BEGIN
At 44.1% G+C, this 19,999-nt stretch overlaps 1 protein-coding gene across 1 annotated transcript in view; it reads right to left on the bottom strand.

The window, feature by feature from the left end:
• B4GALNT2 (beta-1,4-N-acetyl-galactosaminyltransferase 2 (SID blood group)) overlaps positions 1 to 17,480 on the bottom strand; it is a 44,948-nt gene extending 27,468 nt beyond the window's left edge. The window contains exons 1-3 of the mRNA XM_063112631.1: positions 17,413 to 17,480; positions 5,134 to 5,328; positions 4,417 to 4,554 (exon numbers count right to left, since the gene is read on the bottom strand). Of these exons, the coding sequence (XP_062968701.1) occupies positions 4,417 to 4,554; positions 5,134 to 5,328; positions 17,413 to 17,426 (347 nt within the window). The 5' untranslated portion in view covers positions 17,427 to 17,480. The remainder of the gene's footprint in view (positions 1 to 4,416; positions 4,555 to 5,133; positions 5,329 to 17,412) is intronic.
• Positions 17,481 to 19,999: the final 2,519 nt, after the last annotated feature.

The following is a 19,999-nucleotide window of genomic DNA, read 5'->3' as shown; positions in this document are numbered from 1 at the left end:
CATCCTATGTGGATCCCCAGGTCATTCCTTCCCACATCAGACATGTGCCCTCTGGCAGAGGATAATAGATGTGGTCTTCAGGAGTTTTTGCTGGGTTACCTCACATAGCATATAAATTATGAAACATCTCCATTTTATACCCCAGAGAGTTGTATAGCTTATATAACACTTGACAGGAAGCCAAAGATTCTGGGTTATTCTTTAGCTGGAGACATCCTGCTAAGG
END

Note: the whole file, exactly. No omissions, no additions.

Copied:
At 44.1% G+C, this 19,999-nt stretch overlaps 1 protein-coding gene across 1 annotated transcript in view; it reads right to left on the bottom strand.

The window, feature by feature from the left end:
• B4GALNT2 (beta-1,4-N-acetyl-galactosaminyltransferase 2 (SID blood group)) overlaps positions 1 to 17,480 on the bottom strand; it is a 44,948-nt gene extending 27,468 nt beyond the window's left edge. The window contains exons 1-3 of the mRNA XM_063112631.1: positions 17,413 to 17,480; positions 5,134 to 5,328; positions 4,417 to 4,554 (exon numbers count right to left, since the gene is read on the bottom strand). Of these exons, the coding sequence (XP_062968701.1) occupies positions 4,417 to 4,554; positions 5,134 to 5,328; positions 17,413 to 17,426 (347 nt within the window). The 5' untranslated portion in view covers positions 17,427 to 17,480. The remainder of the gene's footprint in view (positions 1 to 4,416; positions 4,555 to 5,133; positions 5,329 to 17,412) is intronic.
• Positions 17,481 to 19,999: the final 2,519 nt, after the last annotated feature.

The following is a 19,999-nucleotide window of genomic DNA, read 5'->3' as shown; positions in this document are numbered from 1 at the left end:
CATCCTATGTGGATCCCCAGGTCATTCCTTCCCACATCAGACATGTGCCCTCTGGCAGAGGATAATAGATGTGGTCTTCAGGAGTTTTTGCTGGGTTACCTCACATAGCATATAAATTATGAAACATCTCCATTTTATACCCCAGAGAGTTGTATAGCTTATATAACACTTGACAGGAAGCCAAAGATTCTGGGTTATTCTTTAGCTGGAGACATCCTGCTAAGG